Review: The 39 Steps, adapted by Patrick Barlow, Suffolk Summer Theatre on tour, Bury Theatre Royal until September 10

The Cast of The 39 Steps embroiled in the midst of an international intrigue. Suffolk Summer Theatre

The Cast of The 39 Steps embroiled in the midst of an international intrigue. Suffolk Summer Theatres on tour at Bury St Edmunds Theatre Royal - Credit: Archant

This classic novel by John Buchan about hapless hero Richard Hannay getting accidentally embroiled in an international espionage caper is best known as an Alfred Hitchcock film and it is from that famous 1935 movie that writer Patrick Barlow took his freewheeling adaptation.

Simon Stanhope, left, as Richard Hannay, along with Amy Christina Murray and Clive Flint as crofters

Simon Stanhope, left, as Richard Hannay, along with Amy Christina Murray and Clive Flint as crofters in The 39 Steps embroiled in the midst of an international intrigue. Suffolk Summer Theatres on tour at Bury St Edmunds Theatre Royal - Credit: Archant

A sense of joyous, controlled chaos runs through the whole play as three actors Amy Christina Murray, Clive Flint and Joe Leat play a bewildering number of parts with a swift change of accent, coat and hat while Simon Stanhope remains centrestage as the typically British square-jawed, pipe-smoking hero.

For a show that clearly doesn’t itself too seriously, the plot hangs together pretty well. It has fun with its source material but never undermines it. There’s a huge amount of fun to be had with the characters and the situation and director Mark Sterling makes sure that not one of them is missed.

It’s an epic story involving secret RAF plans being smuggled out of the country during the run-up to the Second World War, there’s a powerful spymaster, murder, mistaken identity, fake policemen and enough red herrings to fill a fishing trawler and despite the laughter, the audience always wants to know how the story will be resolved.

The actors and the audience may be engaged in a gigantic game of dressing up but this is a theatrical equivalent of a dramatic camp fire story. The humour is a device which allows four people to tell a dramatic tale simply and economically. The roles may be larger-than-life, some of them may be caricatures but everyone has at least one foot rooted in reality – even Joe Leat’s glorious depiction of a rather matronly hotelier in the highlands.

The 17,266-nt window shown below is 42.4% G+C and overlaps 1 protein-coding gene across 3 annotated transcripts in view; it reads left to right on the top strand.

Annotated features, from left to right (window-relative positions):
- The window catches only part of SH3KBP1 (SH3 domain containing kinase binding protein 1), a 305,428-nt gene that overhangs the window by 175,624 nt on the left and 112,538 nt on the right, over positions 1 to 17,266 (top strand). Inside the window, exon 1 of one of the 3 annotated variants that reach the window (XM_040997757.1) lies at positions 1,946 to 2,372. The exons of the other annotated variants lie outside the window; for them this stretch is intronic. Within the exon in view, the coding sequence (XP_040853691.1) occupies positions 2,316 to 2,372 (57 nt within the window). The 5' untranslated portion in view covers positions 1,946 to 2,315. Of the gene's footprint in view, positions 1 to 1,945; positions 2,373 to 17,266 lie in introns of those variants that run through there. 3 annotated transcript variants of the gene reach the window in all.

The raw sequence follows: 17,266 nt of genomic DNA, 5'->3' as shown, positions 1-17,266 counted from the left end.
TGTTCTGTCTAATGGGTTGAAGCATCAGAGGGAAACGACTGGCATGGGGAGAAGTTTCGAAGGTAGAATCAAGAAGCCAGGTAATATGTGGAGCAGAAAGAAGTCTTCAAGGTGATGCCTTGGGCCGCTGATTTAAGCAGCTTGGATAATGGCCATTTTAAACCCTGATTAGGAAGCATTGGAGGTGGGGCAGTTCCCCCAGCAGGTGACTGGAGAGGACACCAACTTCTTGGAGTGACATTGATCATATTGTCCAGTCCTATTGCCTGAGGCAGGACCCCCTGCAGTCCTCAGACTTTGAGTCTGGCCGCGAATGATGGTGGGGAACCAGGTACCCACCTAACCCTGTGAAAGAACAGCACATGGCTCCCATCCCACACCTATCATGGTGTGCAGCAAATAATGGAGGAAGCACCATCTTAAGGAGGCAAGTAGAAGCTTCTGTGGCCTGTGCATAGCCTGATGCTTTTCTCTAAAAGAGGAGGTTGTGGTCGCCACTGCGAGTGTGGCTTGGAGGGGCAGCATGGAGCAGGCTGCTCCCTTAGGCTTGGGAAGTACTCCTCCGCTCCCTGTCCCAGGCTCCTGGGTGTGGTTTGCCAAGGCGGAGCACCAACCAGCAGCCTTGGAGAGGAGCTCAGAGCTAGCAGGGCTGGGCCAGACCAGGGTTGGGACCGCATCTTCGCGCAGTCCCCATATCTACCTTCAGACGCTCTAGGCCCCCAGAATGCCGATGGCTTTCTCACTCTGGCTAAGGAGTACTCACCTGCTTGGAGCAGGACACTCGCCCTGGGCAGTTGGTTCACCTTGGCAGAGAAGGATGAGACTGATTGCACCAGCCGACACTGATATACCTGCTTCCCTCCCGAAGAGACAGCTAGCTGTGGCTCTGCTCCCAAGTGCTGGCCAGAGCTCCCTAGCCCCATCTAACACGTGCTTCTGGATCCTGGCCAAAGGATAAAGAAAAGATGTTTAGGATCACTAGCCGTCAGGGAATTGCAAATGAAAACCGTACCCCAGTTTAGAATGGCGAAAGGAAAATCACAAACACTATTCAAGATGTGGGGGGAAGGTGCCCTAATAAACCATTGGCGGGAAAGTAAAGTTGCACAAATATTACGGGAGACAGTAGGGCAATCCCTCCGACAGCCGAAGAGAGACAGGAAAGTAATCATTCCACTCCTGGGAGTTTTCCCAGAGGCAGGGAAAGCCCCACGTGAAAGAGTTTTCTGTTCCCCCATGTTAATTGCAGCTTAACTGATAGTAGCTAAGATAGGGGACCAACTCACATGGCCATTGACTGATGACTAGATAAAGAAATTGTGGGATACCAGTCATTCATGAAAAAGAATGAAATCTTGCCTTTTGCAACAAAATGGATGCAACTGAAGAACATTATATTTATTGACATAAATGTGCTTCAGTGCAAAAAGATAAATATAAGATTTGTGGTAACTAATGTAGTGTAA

You may also want to watch:


The staging is simple, if a little clunky on occasion, but Mark Sterling and the cast keep the adventure whizzing along. Also the audio-visual elements at the start of the show, with Simon Stanhope’s voiceover as Hannay provides an atmospheric introduction to the world that is being lovingly created on stage.

This is a wonderful actors show. It’s a terrific ensemble performance in which everyone shines. The physical business of people moving passed one another on the train is a joy to behold and it was played for all it was worth and topped off with a brilliant multi-character hat swapping routine.

Most Read

It may have appeared at times that mayhem was breaking out on stage but it was clever, controlled mayhem and it was a joy to watch. Rarely did an evening at the theatre disappear so quickly.

Andrew Clarke

Become a Supporter

This newspaper has been a central part of community life for many years. Our industry faces testing times, which is why we're asking for your support. Every contribution will help us continue to produce local journalism that makes a measurable difference to our community.

Become a Supporter
Comments powered by Disqus